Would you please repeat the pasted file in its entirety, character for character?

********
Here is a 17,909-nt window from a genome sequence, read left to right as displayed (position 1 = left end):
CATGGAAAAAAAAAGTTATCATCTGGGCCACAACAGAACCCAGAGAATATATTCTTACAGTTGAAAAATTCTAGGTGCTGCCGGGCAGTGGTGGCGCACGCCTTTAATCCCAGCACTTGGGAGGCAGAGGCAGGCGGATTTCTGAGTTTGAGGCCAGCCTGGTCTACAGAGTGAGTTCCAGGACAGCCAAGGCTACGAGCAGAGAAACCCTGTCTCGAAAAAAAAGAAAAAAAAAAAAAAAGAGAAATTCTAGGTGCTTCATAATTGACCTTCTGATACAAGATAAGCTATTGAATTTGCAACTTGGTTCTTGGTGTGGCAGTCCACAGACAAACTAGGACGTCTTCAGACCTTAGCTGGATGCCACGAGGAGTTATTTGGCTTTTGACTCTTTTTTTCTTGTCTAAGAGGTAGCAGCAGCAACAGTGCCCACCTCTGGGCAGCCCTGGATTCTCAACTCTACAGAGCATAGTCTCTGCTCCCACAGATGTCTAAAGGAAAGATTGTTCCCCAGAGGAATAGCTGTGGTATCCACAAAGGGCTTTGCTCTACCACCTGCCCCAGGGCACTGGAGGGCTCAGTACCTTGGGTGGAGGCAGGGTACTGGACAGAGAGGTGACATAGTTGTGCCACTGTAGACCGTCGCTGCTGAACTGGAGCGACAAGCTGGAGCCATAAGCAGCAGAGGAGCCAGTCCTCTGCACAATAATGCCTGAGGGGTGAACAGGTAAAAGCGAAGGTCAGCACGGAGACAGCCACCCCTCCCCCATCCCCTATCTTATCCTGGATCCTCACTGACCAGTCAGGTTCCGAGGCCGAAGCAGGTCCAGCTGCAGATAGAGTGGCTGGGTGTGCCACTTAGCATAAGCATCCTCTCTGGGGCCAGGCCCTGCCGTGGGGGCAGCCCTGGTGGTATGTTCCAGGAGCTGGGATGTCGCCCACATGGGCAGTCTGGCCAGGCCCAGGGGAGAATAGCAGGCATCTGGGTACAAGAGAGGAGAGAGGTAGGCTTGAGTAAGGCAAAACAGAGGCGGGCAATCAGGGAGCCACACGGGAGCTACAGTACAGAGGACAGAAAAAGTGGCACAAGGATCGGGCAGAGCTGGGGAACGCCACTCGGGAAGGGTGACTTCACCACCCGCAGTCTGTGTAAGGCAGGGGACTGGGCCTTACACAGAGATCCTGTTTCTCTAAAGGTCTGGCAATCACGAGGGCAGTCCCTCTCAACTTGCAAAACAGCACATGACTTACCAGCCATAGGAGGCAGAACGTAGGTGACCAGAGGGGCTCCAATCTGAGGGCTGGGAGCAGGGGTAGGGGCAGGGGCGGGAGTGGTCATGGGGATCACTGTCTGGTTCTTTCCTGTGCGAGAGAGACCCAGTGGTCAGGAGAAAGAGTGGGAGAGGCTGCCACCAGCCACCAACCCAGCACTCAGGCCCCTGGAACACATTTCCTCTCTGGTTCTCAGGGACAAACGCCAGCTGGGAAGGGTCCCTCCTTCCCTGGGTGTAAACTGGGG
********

Here is a 17,909-nt window from a genome sequence, read left to right as displayed (position 1 = left end):
CATGGAAAAAAAAAGTTATCATCTGGGCCACAACAGAACCCAGAGAATATATTCTTACAGTTGAAAAATTCTAGGTGCTGCCGGGCAGTGGTGGCGCACGCCTTTAATCCCAGCACTTGGGAGGCAGAGGCAGGCGGATTTCTGAGTTTGAGGCCAGCCTGGTCTACAGAGTGAGTTCCAGGACAGCCAAGGCTACGAGCAGAGAAACCCTGTCTCGAAAAAAAAGAAAAAAAAAAAAAAAGAGAAATTCTAGGTGCTTCATAATTGACCTTCTGATACAAGATAAGCTATTGAATTTGCAACTTGGTTCTTGGTGTGGCAGTCCACAGACAAACTAGGACGTCTTCAGACCTTAGCTGGATGCCACGAGGAGTTATTTGGCTTTTGACTCTTTTTTTCTTGTCTAAGAGGTAGCAGCAGCAACAGTGCCCACCTCTGGGCAGCCCTGGATTCTCAACTCTACAGAGCATAGTCTCTGCTCCCACAGATGTCTAAAGGAAAGATTGTTCCCCAGAGGAATAGCTGTGGTATCCACAAAGGGCTTTGCTCTACCACCTGCCCCAGGGCACTGGAGGGCTCAGTACCTTGGGTGGAGGCAGGGTACTGGACAGAGAGGTGACATAGTTGTGCCACTGTAGACCGTCGCTGCTGAACTGGAGCGACAAGCTGGAGCCATAAGCAGCAGAGGAGCCAGTCCTCTGCACAATAATGCCTGAGGGGTGAACAGGTAAAAGCGAAGGTCAGCACGGAGACAGCCACCCCTCCCCCATCCCCTATCTTATCCTGGATCCTCACTGACCAGTCAGGTTCCGAGGCCGAAGCAGGTCCAGCTGCAGATAGAGTGGCTGGGTGTGCCACTTAGCATAAGCATCCTCTCTGGGGCCAGGCCCTGCCGTGGGGGCAGCCCTGGTGGTATGTTCCAGGAGCTGGGATGTCGCCCACATGGGCAGTCTGGCCAGGCCCAGGGGAGAATAGCAGGCATCTGGGTACAAGAGAGGAGAGAGGTAGGCTTGAGTAAGGCAAAACAGAGGCGGGCAATCAGGGAGCCACACGGGAGCTACAGTACAGAGGACAGAAAAAGTGGCACAAGGATCGGGCAGAGCTGGGGAACGCCACTCGGGAAGGGTGACTTCACCACCCGCAGTCTGTGTAAGGCAGGGGACTGGGCCTTACACAGAGATCCTGTTTCTCTAAAGGTCTGGCAATCACGAGGGCAGTCCCTCTCAACTTGCAAAACAGCACATGACTTACCAGCCATAGGAGGCAGAACGTAGGTGACCAGAGGGGCTCCAATCTGAGGGCTGGGAGCAGGGGTAGGGGCAGGGGCGGGAGTGGTCATGGGGATCACTGTCTGGTTCTTTCCTGTGCGAGAGAGACCCAGTGGTCAGGAGAAAGAGTGGGAGAGGCTGCCACCAGCCACCAACCCAGCACTCAGGCCCCTGGAACACATTTCCTCTCTGGTTCTCAGGGACAAACGCCAGCTGGGAAGGGTCCCTCCTTCCCTGGGTGTAAACTGGGG